Maguire J, Mody I. Neurosteroid synthesis-mediated regulation of GABA(A) receptors: relevance to the ovarian cycle and stress. J Neurosci 2007; 27(9): 2155-62.
Patchev VK, Shoaib M, Holsboer F, Almeida OF. The neurosteroid tetrahydroprogesterone counteracts corticotropin-releasing hormone-induced anxiety and alters the release and gene expression of corticotropin-releasing hormone in the rat hypothalamus. Neuroscience 1994; 62(1): 265-71.
Patchev VK, Hassan AH, Holsboer DF, Almeida OF. The neurosteroid tetrahydroprogesterone attenuates the endocrine response to stress and exerts glucocorticoid-like effects on vasopressin gene transcription in the rat hypothalamus. Neuropsychopharmacology 1996; 15(6): 533-40.
Barbaccia ML, Roscetti G, Trabucchi M, et al. The effects of inhibitors of GABAergic transmission and stress on brain and plasma allopregnanolone concentrations. Br J Pharmacol 1997; 120(8): 1582-8.
Kehoe P, Mallinson K, McCormick CM, Frye CA. Central allopregnanolone is increased in rat pups in response to repeated, short episodes of neonatal isolation. Brain Res Dev Brain Res 2000; 124(1-2): 133-6.
Evans J, Sun Y, McGregor A, Connor B. Allopregnanolone regulates neurogenesis and depressive/ anxiety-like behaviour in a social isolation rodent model of chronic stress. Neuropharmacology 2012; 63(8): 1315-26.
Djebaili M, Guo Q, Pettus EH, Hoffman SW, Stein DG. The neurosteroids progesterone and allopregnanolone reduce cell death, gliosis, and functional deficits after traumatic brain injury in rats. J Neurotrauma 2005; 22(1): 106-18.
Sayeed I, Parvez S, Wali B, Siemen D, Stein DG. Direct inhibition of the mitochondrial permeability transition pore: a possible mechanism for better neuroprotective effects of allopregnanolone over progesterone. Brain Res 2009; 1263: 165-73.
Smith SS, Ruderman Y, Frye C, Homanics G, Yuan M. Steroid withdrawal in the mouse results in anxiogenic effects of 3α,5β-THP: a possible model of premenstrual dysphoric disorder. Psychopharmacology 2006; 186(3): 323-33.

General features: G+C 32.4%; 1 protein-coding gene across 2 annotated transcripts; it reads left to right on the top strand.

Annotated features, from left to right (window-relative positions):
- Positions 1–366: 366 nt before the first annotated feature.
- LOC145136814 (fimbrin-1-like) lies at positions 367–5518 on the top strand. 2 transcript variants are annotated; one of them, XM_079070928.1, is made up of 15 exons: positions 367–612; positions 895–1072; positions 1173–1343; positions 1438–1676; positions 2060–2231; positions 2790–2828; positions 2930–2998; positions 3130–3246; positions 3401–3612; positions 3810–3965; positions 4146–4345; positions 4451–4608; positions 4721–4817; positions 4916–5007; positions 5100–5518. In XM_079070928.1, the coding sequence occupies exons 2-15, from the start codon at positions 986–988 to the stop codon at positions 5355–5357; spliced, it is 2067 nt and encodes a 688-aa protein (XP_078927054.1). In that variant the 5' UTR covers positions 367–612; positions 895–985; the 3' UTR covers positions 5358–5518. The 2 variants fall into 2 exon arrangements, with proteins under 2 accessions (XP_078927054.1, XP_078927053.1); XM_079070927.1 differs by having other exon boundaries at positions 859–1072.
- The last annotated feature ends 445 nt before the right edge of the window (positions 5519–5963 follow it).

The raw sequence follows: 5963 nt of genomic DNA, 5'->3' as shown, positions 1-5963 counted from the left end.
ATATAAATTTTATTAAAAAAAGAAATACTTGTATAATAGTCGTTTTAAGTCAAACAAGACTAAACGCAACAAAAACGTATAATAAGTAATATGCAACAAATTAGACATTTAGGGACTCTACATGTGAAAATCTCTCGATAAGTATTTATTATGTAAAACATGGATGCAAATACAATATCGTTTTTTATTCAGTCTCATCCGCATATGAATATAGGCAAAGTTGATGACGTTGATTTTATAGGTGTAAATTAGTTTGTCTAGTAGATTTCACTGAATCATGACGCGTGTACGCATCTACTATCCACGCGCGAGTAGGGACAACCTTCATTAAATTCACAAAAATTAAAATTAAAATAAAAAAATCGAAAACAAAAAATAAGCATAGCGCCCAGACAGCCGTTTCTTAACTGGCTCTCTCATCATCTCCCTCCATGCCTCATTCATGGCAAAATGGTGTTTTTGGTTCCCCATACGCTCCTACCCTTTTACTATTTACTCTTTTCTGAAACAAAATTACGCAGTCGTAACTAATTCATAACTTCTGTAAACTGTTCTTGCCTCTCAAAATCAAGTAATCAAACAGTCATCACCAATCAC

Shen H, Gong QH, Aoki C, et al. Reversal of neurosteroid effects at α4β2δ GABAA receptors triggers anxiety at puberty. Nat Neurosci 2007; 10(4): 469-77.
Maguire J, Mody I. GABA(A)R plasticity during pregnancy: relevance to postpartum depression. Neuron 2008; 59(2): 207-13.
Maguire J, Ferando I, Simonsen C, Mody I. Excitability changes related to GABAA receptor plasticity during pregnancy. J Neurosci 2009; 29(30): 9592-601.
Tuem KB, Atey TM. Neuroactive steroids: receptor interactions and responses. Front Neurol 2017; 8: 442.
Berry A, Bellisario V, Capoccia S, et al. Social deprivation stress is a triggering factor for the emergence of anxiety- and depression-like behaviours and leads to reduced brain BDNF levels in C57BL/6J mice. Psychoneuroendocrinology 2012; 37(6): 762-72.
Schüle C, Nothdurfter C, Rupprecht R. The role of allopregnanolone in depression and anxiety. Prog Neurobiol 2014; 113: 79-87.
Longone P, Rupprecht R, Manieri GA, Bernardi G, Romeo E, Pasini A. The complex roles of neurosteroids in depression and anxiety disorders. Neurochem Int 2008; 52(4-5): 596-601.
Shirayama Y, Muneoka K, Fukumoto M, et al. Infusions of allopregnanolone into the hippocampus and amygdala, but not into the nucleus accumbens and medial prefrontal cortex, produce antidepressant effects on the learned helplessness rats. Hippocampus 2011; 21(10): 1105-13.
Pinna G, Costa E, Guidotti A. Fluoxetine and norfluoxetine stereospecifically and selectively increase brain neurosteroid content at doses that are inactive on 5-HT reuptake. Psychopharmacology 2006; 186(3): 362-72.
Matsumoto K, Puia G, Dong E, Pinna G. GABA(A) receptor neurotransmission dysfunction in a mouse model of social isolation-induced stress: possible insights into a non-serotonergic mechanism of action of SSRIs in mood and anxiety disorders. Stress 2007; 10(1): 3-12.
Pinna G. In a mouse model relevant for post-traumatic stress disorder, selective brain steroidogenic stimulants (SBSS) improve behavioral deficits by normalizing allopregnanolone biosynthesis. Behav Pharmacol 2010; 21(5-6): 438-50.
Maninger N, Wolkowitz OM, Reus VI, Epel ES, Mellon SH. Neurobiological and neuropsychiatric effects of dehydroepiandrosterone (DHEA) and DHEA sulfate (DHEAS). Front Neuroendocrinol 2009; 30(1): 65-91.
Kamin HS, Kertes DA. Cortisol and DHEA in development and psychopathology. Horm Behav 2017; 89: 69-85.
Rigaud AS, Pellerin J. Neuropsychic effects of dehydroepiandrosterone. Ann Med Interne 2001; 152(Suppl. 3): IS43-9.
Kaminska M, Harris J, Gijsbers K, Dubrovsky B. Dehydroepiandrosterone sulfate (DHEAS) counteracts decremental effects of corticosterone on dentate gyrus LTP. Implications for depression. Brain Res Bull 2000; 52(3): 229-34.
Hu Q, Zhang SY, Liu F, Zhang YL, Zhu DM, Zang YY. Clinical significance of decreased protein expression of dehydroepiandrosterone sulfate in the development of depression: a meta-analysis. J Affect Disord 2015; 174: 416-23.
Goodyer IM, Park RJ, Netherton CM, Herbert J. Possible role of cortisol and dehydroepiandrosterone in human development and psychopathology. Br J Psychiatry 2001; 179: 243-9.
Uh D, Jeong HG, Choi KY, Oh SY, Lee S, Kim SH, et al. Dehydroepiandrosterone sulfate level variesnonlinearly with symptom severity in major depressive disorder. Clin Psychopharmacol Neurosci 2017; 15(2): 163-9.